Therefore, the focus should not be just on performance in isolation but rather on what can be achieved through R’s integration with other systems. This flexibility allows R to extend its utility well beyond mere data processing, making it a potent tool not only for technical users but also accessible to those with less technical expertise. The intuitive syntax of R, especially with domain-specific languages like dplyr, makes it exceptionally user-friendly, resembling plain English and facilitating a smoother workflow for a wide range of tasks.

Who uses databases and R most? Are they already using R and need to connect to different types of DBMS? 

As an interface language, R is remarkably versatile. It is designed to facilitate connections with a broad spectrum of tools and systems. This versatility positions R as a central hub for orchestrating a wide range of tasks, enabling users to maintain their workflow within the platform without wrestling with complex interfaces. Command-line interfaces are acceptable, offering a decent level of control and flexibility. File-based interfaces, on the other hand, can be cumbersome and inefficient, making them far from ideal for dynamic data management tasks. 

The spectrum of interfaces available for database interaction varies. The most effective solution is an R package that includes bindings to a library. This setup provides a direct conduit to the necessary functionality, streamlining the interaction process. Examples are DBI backends for PostgreSQL, SQLite, MySQL, and ODBC, or the new ADBC (Arrow Database Connectivity) standard (more on that later). These backends facilitate direct, low-friction access to databases from within R.

Focusing on native solutions, I want to emphasize the potential of the dm package, which I see as offering substantial benefits beyond what the DBI backends might provide. The dm package closely integrates database concepts with R. It enables sophisticated operations, such as the management of data models with primary and foreign keys, execution of complex joins, and the transformation of data frames into a fully operational data warehouse within R. These capabilities extend and enhance the functionalities provided by dplyr, dbplyr, and DBI, offering a comprehensive toolkit for database management directly through R.

RMySQL is being phased out in favor of the new RMariaDB package. Why?

When I first got involved with the DBI Library, it was after being awarded my first contract, which focused on connecting R to SQLite, PostgreSQL, and MariaDB. It’s important to note that MariaDB and MySQL are essentially related; MariaDB is a fork of MySQL. Despite their independent evolution, they remain largely interchangeable, allowing connections to either MariaDB or MySQL databases without much trouble. This similarity can sometimes cause confusion.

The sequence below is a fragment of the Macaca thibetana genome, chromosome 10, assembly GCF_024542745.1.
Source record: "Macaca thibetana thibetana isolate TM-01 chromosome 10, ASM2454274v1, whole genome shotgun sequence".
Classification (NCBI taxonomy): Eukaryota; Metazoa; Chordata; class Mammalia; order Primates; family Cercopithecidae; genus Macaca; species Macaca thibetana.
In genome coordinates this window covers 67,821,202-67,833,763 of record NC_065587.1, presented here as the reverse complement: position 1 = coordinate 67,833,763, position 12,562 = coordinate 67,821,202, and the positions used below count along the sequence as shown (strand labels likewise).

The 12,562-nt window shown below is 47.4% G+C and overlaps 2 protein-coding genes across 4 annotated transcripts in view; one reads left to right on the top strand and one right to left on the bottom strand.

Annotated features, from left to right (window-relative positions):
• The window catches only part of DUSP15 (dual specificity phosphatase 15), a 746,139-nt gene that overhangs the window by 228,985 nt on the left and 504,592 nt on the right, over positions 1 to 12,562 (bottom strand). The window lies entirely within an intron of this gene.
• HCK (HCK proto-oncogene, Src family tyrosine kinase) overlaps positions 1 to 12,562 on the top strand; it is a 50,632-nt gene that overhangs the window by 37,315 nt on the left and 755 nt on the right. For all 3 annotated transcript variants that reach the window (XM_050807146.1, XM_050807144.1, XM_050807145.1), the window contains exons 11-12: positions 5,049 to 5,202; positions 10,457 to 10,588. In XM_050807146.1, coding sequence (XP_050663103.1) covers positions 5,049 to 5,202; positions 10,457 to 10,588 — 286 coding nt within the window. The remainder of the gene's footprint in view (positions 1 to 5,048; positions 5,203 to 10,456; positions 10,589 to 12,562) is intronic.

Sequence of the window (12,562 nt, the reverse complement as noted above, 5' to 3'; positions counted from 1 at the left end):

In terms of technical specifics, our MySQL package utilizes C to create bindings to its underlying library, while our DBI package prefers C++, which I find more user-friendly for these tasks. When I took charge of the project, these packages were already separate, and I didn’t challenge that decision. Starting anew offers the benefit of not needing to maintain backward compatibility with existing our MySQL users, which has posed significant challenges, especially with the RSQLite package. That package’s widespread use across several hundred other packages meant we had to conduct reverse dependency checks, running tests from those packages against modifications in ours to ensure compatibility. This process, essentially an enhanced test suite, required considerable effort.

Reflecting on it now, I would have preferred to initiate a project like RSQLite, to begin with a clean slate. Starting fresh allows for quicker progress without the constraints of backward compatibility or the expectation of maintaining behaviors that may no longer be relevant or supported. However, you also want to avoid alienating your user base. So, transitioning to C++ and starting from scratch was a strategic choice, and it was one that the maintainer of our MySQL and I agreed upon.

I should mention the odbc package, which isn’t included in the scope of R Consortium projects but is essential to our work. We use the odbc package extensively to connect with a variety of commercial databases and specialized database systems, some of which might not offer a straightforward method for direct interaction. In our setup, the odbc package acts as a crucial database interface, bridging the gap between the database itself and DBI.